MIp and CCMpred methods better discriminate positive and negative datasets than CLR and MI. Indeed, MIp removes the background noise imposed by all other residue couplings and also eliminates the influence of phylogeny or entropy from each residue contact. Therefore, that method more purifies signals related to more strongly coevolving positions and direct residue interactions between couples of protein families [54]. CCMpred as a representative DCA-based method also discriminates direct residue couplings from merely correlated indirect contacts [37]. Removing the noise and entropy by MIp and indirect signals by CCMpred, results in boosting more strongly co-evolutionary signals and better discrimination of norm values between positive and negative datasets than CLR and MI approaches. Different sources of noise are available in MI and CLR methods which restrict significant discrimination of norm values between datasets to specific ASA thresholds.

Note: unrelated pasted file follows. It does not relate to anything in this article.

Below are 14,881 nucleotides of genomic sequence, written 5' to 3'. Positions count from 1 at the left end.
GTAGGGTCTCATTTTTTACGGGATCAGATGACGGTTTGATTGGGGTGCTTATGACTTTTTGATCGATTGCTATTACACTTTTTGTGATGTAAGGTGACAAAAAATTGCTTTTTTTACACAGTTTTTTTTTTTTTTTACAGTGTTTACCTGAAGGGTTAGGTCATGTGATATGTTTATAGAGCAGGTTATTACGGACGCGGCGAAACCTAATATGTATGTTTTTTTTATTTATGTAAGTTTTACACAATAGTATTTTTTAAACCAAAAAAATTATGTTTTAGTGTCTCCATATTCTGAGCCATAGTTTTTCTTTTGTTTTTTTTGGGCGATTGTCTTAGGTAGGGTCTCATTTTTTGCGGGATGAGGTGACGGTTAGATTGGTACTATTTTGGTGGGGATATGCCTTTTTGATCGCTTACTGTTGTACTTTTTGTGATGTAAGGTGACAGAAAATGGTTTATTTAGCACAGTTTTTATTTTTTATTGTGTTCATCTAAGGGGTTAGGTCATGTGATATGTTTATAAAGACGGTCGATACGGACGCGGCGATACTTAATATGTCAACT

The results of training the classifiers by single features i.e., norm values of residue contact matrices, showed no apparent different accuracies in distinct methods for different ASA thresholds. Nevertheless, comparison of covariation approaches by other evaluation metrics demonstrated that MIp may roughly have an overall better performance than CLR method. It seems that optimal ASA threshold is varied in different kinds of proteins. To meet different optimality properties of various dimers, we trained SVM with multiple norm features for several ASA thresholds which led to a considerable improvement of prediction performance. The results of training with multiple features demonstrated that increasing the number of features results in an overall uptrend in the accuracy and BM. Meanwhile, CCMpred roughly performs better than other approaches in the case of training with multiple feature sets. Here, the best accuracy, sensitivity, specificity, precision and NPV for that method are 0.98, 1, 0.962, 0.96, and 0.962, respectively. In contrast to our PPI prediction procedure, the best reported precision by Cong et al. for Mycobacterium tuberculosis was 0.83 [33]. Additionally, Feinauer et al. reported the sensitivity value of 0.11 and 0.7 for whole and top10 interactions, respectively [32]. These findings indicated that our procedure better predicts physical PPI than two other approaches. However, accurate comparison between several methods require the identical input dimers and similar outputs, but both of those criteria and methodologies are different between our method and two others. Our better prediction performance could either be due to our different methodology or our small sample size. Unlike other studies, our results are based on whole but not merely top covariation values. Actually, no threshold is delineated for those values in our analysis but a binary yes–no prediction. However, all of three analysis indicate that residue coevolution could be exploited to accurately discriminate between positive and negative dimers in order to infer physical PPI [32, 33].